Punch and Jewelee

Punch and Jewelee are supervillains in the DC Universe. They originally battled Captain Atom and Nightshade and later joined the Suicide Squad.

Punch and Jewelee
Publication information
PublisherCharlton Comics
DC Comics
First appearanceHistorical: Captain Atom (1st series) #85 (March 1967)
Modern: Secret Origins #28
Created bySteve Ditko
In-story information
Team affiliationsInjustice League
Secret Society of Super Villains
Suicide Squad
AbilitiesPunch: Air shoes, sting strings
Jewelee: Hypnotic gems, Energy gems

Publication history

Punch and Jewelee first appeared in Captain Atom #85 and were created by Steve Ditko. Their first post-Crisis appearance in the DC universe was in Secret Origins #28.

Fictional character biographies

The couple that is known as Punch and Jewelee are considered two of the silliest criminals active today by most superheroes. Most people consider them clowns and do not take them seriously, but discounting them is a mistake, since they are completely amoral individuals who act as much on whim as on any other motivation. This makes them quite unpredictable and dangerous.

The couple grew up together in Brooklyn and went into business as puppeteers at Coney Island, moonlighting as thieves. One day, they found a small box containing alien weaponry left behind by careless extraterrestrials. They quickly learned how to use the weapons. Since they had always been puppeteers, they decided to adapt the characters of Punch and Judy to themselves. Calling themselves Punch and Jewelee, they began a brief criminal career along the East Coast.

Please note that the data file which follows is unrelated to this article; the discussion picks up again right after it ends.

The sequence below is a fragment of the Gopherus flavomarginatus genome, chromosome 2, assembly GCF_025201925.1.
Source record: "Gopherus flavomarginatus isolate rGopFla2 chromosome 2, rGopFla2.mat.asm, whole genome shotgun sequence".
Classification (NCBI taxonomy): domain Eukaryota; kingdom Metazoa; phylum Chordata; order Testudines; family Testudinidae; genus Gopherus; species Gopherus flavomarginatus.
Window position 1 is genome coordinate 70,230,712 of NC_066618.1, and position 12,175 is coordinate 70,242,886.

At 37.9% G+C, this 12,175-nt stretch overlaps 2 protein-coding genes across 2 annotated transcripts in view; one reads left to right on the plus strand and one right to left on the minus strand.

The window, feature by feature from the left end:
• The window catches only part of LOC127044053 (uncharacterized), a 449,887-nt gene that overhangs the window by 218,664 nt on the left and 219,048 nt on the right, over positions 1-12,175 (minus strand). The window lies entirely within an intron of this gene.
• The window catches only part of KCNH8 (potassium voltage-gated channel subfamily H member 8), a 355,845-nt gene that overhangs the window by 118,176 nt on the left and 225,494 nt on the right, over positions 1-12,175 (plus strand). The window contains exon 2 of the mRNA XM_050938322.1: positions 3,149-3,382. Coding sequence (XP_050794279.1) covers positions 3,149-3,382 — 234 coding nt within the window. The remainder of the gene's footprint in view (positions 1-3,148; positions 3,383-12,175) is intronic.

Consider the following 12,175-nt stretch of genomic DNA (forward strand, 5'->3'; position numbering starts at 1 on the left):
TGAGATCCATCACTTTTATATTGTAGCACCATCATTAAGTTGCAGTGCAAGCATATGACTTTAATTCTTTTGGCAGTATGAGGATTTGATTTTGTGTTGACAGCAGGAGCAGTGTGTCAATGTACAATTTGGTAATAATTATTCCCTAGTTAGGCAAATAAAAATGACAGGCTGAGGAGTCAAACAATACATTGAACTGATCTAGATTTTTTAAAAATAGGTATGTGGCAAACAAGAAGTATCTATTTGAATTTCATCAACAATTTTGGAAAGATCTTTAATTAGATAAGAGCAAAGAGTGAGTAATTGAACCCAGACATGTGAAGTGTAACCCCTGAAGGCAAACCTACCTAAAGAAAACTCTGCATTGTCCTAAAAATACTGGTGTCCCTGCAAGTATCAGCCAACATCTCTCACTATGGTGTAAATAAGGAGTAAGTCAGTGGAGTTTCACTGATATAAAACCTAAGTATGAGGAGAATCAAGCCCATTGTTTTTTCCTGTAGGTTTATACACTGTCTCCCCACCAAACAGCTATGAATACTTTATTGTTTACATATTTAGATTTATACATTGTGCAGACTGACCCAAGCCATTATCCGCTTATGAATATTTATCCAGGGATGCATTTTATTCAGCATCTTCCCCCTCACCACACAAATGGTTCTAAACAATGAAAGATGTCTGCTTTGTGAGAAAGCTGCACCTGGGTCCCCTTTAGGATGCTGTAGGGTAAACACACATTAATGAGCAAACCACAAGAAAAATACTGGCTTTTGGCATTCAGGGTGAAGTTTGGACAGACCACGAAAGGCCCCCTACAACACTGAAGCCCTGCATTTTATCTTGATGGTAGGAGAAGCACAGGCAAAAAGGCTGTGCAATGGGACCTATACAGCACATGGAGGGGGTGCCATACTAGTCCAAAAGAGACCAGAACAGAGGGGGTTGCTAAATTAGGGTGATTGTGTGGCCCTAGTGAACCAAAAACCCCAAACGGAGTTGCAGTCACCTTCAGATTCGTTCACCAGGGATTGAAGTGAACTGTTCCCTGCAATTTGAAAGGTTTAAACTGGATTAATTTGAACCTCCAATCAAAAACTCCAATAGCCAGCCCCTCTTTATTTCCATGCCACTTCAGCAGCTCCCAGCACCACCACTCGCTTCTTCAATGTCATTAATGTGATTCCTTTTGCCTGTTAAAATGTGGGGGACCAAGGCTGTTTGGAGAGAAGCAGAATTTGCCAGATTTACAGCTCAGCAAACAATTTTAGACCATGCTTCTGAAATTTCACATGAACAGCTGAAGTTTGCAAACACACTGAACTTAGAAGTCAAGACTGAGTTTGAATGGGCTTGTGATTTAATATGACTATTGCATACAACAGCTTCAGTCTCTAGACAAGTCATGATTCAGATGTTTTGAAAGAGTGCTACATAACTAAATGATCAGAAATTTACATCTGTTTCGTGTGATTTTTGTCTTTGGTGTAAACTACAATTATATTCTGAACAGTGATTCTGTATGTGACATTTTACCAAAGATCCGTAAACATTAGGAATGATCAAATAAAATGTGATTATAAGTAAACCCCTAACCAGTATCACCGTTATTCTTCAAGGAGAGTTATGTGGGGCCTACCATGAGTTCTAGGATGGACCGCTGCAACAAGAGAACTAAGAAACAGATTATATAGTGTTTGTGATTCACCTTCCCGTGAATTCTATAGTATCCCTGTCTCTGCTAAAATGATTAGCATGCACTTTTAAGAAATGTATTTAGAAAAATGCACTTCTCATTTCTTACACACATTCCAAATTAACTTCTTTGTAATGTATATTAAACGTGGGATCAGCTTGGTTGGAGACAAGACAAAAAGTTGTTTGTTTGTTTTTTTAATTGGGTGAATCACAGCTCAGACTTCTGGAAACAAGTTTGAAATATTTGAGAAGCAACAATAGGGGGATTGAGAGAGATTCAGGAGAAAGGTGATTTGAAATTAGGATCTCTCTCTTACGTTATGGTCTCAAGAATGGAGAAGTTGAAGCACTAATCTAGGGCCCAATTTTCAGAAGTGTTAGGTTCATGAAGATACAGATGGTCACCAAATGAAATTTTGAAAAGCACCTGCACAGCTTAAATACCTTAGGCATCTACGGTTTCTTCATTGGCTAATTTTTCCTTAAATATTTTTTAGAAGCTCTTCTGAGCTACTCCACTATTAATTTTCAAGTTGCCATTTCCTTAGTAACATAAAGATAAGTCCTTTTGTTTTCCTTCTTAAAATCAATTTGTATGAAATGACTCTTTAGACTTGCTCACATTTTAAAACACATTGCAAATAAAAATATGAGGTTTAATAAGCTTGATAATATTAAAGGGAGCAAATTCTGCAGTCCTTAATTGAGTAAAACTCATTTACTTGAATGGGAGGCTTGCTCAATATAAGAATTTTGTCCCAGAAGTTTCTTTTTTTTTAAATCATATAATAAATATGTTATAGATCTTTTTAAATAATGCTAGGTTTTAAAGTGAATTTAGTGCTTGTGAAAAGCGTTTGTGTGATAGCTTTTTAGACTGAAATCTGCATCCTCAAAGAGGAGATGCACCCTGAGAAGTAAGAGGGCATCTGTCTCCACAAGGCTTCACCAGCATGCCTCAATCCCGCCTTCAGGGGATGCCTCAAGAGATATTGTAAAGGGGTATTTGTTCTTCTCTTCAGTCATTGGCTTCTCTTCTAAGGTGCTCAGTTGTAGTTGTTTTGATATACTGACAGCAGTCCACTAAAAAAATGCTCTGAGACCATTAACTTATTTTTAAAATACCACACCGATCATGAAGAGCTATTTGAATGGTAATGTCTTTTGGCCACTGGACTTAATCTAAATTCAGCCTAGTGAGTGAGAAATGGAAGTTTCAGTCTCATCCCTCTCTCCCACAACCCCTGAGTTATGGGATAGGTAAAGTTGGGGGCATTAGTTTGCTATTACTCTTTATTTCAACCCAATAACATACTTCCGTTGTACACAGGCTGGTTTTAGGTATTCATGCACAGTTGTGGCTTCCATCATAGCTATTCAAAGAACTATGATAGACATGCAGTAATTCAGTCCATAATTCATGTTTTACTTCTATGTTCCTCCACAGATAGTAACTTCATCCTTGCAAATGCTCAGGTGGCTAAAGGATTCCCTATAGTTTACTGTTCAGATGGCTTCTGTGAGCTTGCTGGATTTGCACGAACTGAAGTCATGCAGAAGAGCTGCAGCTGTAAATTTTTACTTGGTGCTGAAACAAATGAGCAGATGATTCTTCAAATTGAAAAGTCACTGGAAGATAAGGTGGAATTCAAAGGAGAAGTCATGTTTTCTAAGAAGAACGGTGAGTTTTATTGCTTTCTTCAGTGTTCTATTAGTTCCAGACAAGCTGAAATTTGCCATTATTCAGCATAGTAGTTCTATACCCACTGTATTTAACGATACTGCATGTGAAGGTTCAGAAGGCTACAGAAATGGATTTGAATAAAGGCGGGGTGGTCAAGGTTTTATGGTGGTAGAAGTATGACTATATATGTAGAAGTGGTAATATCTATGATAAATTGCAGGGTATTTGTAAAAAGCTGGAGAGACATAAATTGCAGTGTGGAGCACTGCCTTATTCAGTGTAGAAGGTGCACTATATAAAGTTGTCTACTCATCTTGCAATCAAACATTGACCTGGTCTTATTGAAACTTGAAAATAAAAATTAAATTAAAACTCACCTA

In the original stories prior to the Crisis on Infinite Earths, the duo battled Nightshade and Captain Atom. Following the Crisis, it was retconned to reveal that Nightshade's partner was King Faraday, and not Captain Atom.

Suicide Squad

Not long afterwards, Amanda Waller recruited Punch and Jewelee for a mission with the Suicide Squad, a team of "expendable" super-operatives. The demented duo went along with the Squad, but seemed more interested in entertaining each other with pure silliness than with the business at hand, and soon exhibited a disturbing propensity for violence.

After their first outing with the Suicide Squad, Waller decided to keep Punch and Jewelee active with the group to observe their actions. The team was then thrust into the governmental upheaval called the Janus Directive, where Punch and Jewelee tried to pilfer property while working as Squad agents. To mission leader Bronze Tiger, it became obvious that while Punch and Jewelee had their skills and good points, they were a liability to the team.

The two are some of the many agents/heroes sent into battle against Kobra, whose forces were threatening to kill uncounted millions of innocent citizens. They are seen working together to 'pop' random enemy soldiers.